This was the staggering scene in Manchester last night as irate students tore down fences at the University of Manchester.
Students were livid in Fallowfield, a university-heavy suburb of the North West city, as fences were erected on campus.
Students tore them down in protest, after the uni erected them as a “security measure” to “help avoid the mixing of households”.
The measure came as the country headed into a second lockdown with non-essential retailers shut, as well as pubs.
Households are also banned from mixing under the new rules – and Joe Hindley, a 19-year-old first-year maths student, told the PA news agency: “We’ve just been really frustrated. It feels like a kick in the balls.
“There’s no benefit we can see to them being up.
“They’ve said something about it increasing our safety but from what we can see it’s a complete waste of money.”
Ben McGowan, a first year politics and sociology student, said: “I think there was a boiling point when they put up those fences,” he told PA.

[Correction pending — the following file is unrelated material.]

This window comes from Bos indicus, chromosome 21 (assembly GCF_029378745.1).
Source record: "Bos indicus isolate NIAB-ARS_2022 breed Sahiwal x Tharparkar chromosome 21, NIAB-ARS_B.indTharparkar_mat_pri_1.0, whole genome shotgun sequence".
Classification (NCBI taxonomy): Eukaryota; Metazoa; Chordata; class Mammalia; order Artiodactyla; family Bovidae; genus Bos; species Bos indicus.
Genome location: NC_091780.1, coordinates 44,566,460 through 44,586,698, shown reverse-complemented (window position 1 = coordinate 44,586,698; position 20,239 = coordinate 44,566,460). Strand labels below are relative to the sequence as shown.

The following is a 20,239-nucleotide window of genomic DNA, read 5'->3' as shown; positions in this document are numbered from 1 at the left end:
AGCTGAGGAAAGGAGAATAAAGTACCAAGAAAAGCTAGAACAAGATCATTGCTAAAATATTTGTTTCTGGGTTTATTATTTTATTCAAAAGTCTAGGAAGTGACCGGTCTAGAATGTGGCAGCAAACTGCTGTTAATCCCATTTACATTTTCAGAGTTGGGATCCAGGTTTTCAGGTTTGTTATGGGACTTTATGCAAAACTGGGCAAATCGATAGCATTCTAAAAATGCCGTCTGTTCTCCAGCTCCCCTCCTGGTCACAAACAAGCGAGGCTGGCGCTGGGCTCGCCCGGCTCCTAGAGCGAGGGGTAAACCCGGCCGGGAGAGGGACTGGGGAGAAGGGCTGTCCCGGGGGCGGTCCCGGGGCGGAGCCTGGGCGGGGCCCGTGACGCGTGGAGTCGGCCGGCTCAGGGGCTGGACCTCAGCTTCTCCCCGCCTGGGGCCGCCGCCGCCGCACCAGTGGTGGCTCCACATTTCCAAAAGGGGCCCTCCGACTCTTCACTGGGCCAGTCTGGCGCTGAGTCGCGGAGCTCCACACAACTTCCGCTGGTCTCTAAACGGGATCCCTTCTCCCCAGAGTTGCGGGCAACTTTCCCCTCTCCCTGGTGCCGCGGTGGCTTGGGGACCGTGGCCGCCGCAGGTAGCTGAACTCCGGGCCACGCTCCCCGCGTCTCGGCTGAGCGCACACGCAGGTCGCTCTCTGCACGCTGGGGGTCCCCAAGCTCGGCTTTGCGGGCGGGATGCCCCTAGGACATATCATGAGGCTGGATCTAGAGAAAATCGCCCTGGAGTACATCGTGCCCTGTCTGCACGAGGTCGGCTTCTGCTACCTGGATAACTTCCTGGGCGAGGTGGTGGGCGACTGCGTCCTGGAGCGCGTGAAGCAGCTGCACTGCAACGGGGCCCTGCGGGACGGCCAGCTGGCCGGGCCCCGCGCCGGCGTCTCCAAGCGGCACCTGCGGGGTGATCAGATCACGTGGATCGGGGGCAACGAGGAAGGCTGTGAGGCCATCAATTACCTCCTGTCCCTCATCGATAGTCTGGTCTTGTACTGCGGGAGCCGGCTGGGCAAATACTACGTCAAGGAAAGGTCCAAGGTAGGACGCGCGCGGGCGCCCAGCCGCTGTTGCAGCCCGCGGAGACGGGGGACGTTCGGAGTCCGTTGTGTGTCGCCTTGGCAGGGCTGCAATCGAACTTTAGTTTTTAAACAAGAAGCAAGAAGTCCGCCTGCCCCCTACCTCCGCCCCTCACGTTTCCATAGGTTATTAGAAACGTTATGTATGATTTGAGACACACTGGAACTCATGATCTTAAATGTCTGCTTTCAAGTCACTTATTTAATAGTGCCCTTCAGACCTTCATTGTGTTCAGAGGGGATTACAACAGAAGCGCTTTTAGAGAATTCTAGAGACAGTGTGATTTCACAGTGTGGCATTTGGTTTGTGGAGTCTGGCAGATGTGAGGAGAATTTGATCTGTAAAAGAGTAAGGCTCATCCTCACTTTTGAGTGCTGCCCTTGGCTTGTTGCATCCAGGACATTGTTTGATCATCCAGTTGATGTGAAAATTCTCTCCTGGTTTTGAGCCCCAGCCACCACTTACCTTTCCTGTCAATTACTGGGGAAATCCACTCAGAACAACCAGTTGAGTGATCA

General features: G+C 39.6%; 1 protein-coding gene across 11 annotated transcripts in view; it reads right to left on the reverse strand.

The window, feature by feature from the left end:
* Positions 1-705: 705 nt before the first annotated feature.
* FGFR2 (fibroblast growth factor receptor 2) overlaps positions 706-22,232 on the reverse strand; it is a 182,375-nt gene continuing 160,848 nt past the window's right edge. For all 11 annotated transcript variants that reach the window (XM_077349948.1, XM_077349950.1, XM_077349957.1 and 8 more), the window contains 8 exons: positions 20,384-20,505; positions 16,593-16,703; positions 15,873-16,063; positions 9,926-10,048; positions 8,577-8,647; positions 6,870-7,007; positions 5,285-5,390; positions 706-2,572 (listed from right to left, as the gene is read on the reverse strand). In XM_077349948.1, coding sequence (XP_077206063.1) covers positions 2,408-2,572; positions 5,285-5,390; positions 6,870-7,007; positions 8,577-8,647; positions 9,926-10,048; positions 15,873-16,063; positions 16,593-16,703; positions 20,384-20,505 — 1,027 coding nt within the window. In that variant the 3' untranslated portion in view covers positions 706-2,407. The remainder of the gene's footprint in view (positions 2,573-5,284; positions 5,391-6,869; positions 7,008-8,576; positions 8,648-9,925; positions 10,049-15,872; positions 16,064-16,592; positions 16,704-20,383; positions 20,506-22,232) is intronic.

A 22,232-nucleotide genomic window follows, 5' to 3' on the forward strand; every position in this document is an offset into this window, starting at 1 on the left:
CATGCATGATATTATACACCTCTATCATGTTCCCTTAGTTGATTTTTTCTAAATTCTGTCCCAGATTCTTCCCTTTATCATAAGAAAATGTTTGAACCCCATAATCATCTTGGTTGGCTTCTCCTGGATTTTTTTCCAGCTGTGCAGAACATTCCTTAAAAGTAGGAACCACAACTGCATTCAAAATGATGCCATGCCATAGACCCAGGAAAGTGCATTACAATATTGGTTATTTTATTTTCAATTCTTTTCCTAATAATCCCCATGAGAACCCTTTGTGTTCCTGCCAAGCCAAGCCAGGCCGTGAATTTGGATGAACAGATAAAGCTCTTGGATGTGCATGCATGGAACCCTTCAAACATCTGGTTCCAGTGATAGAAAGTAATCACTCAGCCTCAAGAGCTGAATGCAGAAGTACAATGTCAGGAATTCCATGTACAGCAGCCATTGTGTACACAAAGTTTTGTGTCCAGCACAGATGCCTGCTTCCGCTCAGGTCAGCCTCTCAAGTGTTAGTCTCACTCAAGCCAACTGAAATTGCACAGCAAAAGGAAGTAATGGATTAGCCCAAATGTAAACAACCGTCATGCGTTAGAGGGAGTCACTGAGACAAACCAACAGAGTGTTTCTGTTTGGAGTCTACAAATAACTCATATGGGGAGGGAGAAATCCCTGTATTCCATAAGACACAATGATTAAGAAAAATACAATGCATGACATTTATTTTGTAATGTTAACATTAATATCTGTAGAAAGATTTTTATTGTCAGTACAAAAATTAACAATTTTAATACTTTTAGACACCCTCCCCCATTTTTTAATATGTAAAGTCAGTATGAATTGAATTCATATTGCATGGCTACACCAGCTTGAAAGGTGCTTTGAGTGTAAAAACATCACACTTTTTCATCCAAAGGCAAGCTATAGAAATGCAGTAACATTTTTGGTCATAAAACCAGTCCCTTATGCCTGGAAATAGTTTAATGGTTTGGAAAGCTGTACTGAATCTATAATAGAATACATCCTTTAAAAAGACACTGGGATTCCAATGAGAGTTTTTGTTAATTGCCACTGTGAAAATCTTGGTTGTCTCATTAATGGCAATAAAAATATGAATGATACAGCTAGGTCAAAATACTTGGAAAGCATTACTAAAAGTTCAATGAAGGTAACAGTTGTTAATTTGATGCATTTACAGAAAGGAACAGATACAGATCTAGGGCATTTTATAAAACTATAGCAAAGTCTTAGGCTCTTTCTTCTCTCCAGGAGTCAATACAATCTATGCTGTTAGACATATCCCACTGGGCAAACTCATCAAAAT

“It was a final breaking point for most students.”
Mr McGowan said he was unimpressed with the apology and that it was “way too late”.
He added: “It showed just how badly thought through it was.”
In an email received by students shortly before 8.30pm on Thursday, the university’s president and vice-chancellor Professor Dame Nancy Rothwell apologised for causing “concern and distress” by putting up the fences.
“This was not our intention – in fact quite the reverse,” she said.
“The fencing was intended as a response to a number of concerns received over recent weeks from staff and students about safety and security; particularly about access by people who are not residents.
“There was never any intent to prevent you or other residents of our halls from entering or exiting the site.”
She added that the fences would be removed on Friday, and alternative measures “including additional security patrols” would be brought in instead.